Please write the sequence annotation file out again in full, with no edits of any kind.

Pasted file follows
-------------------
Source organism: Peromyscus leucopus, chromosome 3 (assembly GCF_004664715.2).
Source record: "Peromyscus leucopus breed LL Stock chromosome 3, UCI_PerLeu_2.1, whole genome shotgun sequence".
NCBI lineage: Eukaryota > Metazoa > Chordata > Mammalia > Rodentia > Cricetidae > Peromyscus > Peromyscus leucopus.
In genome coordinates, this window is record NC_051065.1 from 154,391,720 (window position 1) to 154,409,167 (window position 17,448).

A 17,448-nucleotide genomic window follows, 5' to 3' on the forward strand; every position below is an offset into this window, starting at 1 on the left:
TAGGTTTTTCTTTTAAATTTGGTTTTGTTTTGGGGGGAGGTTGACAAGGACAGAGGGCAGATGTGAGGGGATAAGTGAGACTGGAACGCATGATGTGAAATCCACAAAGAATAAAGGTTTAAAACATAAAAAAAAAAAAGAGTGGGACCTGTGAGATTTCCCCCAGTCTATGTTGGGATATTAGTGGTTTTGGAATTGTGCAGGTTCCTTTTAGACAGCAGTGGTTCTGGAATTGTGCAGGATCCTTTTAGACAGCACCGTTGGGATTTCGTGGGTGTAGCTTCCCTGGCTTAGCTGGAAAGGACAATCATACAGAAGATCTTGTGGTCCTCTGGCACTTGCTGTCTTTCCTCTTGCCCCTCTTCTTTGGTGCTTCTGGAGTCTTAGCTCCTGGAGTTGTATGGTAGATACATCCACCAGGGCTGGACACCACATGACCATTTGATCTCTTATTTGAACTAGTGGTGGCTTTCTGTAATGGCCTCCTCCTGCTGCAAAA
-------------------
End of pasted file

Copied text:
Source organism: Peromyscus leucopus, chromosome 3 (assembly GCF_004664715.2).
Source record: "Peromyscus leucopus breed LL Stock chromosome 3, UCI_PerLeu_2.1, whole genome shotgun sequence".
NCBI lineage: Eukaryota > Metazoa > Chordata > Mammalia > Rodentia > Cricetidae > Peromyscus > Peromyscus leucopus.
In genome coordinates, this window is record NC_051065.1 from 154,391,720 (window position 1) to 154,409,167 (window position 17,448).

A 17,448-nucleotide genomic window follows, 5' to 3' on the forward strand; every position below is an offset into this window, starting at 1 on the left:
TAGGTTTTTCTTTTAAATTTGGTTTTGTTTTGGGGGGAGGTTGACAAGGACAGAGGGCAGATGTGAGGGGATAAGTGAGACTGGAACGCATGATGTGAAATCCACAAAGAATAAAGGTTTAAAACATAAAAAAAAAAAAGAGTGGGACCTGTGAGATTTCCCCCAGTCTATGTTGGGATATTAGTGGTTTTGGAATTGTGCAGGTTCCTTTTAGACAGCAGTGGTTCTGGAATTGTGCAGGATCCTTTTAGACAGCACCGTTGGGATTTCGTGGGTGTAGCTTCCCTGGCTTAGCTGGAAAGGACAATCATACAGAAGATCTTGTGGTCCTCTGGCACTTGCTGTCTTTCCTCTTGCCCCTCTTCTTTGGTGCTTCTGGAGTCTTAGCTCCTGGAGTTGTATGGTAGATACATCCACCAGGGCTGGACACCACATGACCATTTGATCTCTTATTTGAACTAGTGGTGGCTTTCTGTAATGGCCTCCTCCTGCTGCAAAA